Rochester, Monroe, NY
Democrat & Chronicle
Jan. 1, 1870

DIED

WITHERSPOON - December 31st, Edward Harold, infant son of Edward and Jeanie T. WITHERSPOON.
-Funeral at the house on Sunday, January 2d, at half-past 8 p.m.

GjS

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Rochester Daily Democrat
Rochester, NY
Jan. 1, 1870
page 4

James H. Kelly's Lamp Manufactory.

    The Lamp Manufactory of James H. Kelly of this city is an establishment worth visiting. The proprietor is doing a very large business, and his manufactory receives many flattering notices. - We copy the following from a recent notice of the Lyons Republican: "We took advantage of a half-hour, in Rochester, on Saturday, to go over the extensive Lamp Manufactory of Mr. James H. Kelly, on Mill street. The time was well spent. It gave us a better idea than we could have obtained in any other way of the immense business Mr. Kelly is doing - not only in the manufactory of locomotive head-lights, (which are his specialty,) but of railroad and hand lanterns - as well as of the numerous and peculiar processes through which each article is put before it comes out ready for the market. -  Mr. Kelly was just sending off the last of a large number of head-lights for locomotives on the new Pacific railroad - of which he has supplied a great number; and in another room one of his men was packing a great case of conductors lanterns for a western railroad. -  Other workmen were making the wire frames which protect the globes of the lanterns from being broken, others were burnishing the reflectors for head-lights, others (to the number of twenty or more) were employed upon other work - all as busy as beavers; and off in a room by himself one man was cutting (or rather grinding - for it is done with emery-wheels and not with hand-tools or acids) the inscriptions upon the globes - the most curious process of all, and one requiring in its finer departments the most cultivated artistic taste as well as the utmost precision of eye and steadiness of hand. We made the acquaintance of Mr. Kelly himself; of course - the call would have been wofully incomplete without that; and we found him one of the most genial and agreeable of gentlemen, as well as one of the soundest and most levelheaded of business men. And altogether our visit to his manufactory was a very pleasant as well as a very instructive one.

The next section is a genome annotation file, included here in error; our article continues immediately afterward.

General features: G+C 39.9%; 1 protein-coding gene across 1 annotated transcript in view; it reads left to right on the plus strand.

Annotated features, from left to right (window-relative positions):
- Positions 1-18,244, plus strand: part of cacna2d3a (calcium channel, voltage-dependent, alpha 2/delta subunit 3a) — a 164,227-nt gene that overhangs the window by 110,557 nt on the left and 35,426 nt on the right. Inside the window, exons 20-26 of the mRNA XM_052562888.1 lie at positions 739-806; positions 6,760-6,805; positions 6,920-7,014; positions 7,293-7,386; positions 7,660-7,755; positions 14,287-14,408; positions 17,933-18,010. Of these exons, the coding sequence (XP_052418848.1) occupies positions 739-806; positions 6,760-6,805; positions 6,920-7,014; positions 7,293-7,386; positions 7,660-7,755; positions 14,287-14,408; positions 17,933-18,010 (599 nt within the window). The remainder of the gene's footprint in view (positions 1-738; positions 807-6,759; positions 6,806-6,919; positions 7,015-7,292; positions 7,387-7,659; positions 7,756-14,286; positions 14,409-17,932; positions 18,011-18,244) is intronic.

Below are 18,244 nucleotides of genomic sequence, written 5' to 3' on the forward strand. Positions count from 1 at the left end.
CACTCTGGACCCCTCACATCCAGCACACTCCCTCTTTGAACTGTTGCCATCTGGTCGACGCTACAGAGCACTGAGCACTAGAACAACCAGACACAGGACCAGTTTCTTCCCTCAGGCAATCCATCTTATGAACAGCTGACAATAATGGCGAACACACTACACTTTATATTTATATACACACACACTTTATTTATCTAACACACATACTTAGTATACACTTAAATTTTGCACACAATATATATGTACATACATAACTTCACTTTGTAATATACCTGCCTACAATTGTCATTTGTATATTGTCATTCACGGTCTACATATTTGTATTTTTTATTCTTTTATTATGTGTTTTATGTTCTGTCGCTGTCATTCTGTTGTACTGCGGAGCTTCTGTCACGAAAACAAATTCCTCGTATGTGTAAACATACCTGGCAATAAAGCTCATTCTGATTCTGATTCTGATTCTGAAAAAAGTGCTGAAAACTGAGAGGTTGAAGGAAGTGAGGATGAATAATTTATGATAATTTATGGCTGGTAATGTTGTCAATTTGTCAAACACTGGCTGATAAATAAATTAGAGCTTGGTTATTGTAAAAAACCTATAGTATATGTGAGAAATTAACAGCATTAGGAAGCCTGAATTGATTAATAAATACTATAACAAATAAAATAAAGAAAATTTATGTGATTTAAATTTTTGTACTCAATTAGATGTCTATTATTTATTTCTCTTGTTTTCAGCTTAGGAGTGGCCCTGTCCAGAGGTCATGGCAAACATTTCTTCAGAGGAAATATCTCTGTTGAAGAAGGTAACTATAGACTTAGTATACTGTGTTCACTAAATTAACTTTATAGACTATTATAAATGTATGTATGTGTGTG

Mr. Kelly has only within the past two years manufactured lanterns for the retail trade - confining himself before that to railroad work; but the new department has grown under his management to astonishing dimensions. During the past four months he tells us he has sold twenty-three hundred dozen - 27,600 - of these lanterns, besides doing a very large amount of railroad work; and if the business continues to increase as rapidly as it has done within the past year, he will be compelled to look for larger quarters. -  Kelly's lanterns are beginning to be sold everywhere; and like Steinway's pianos and Hoe's presses, there is "no discount" on them. We don't write this because he asked us to - and he doesn't know we have any idea of doing it; but because we were interested in what we saw and heard, and thought it possible our readers might be interested in reading about it."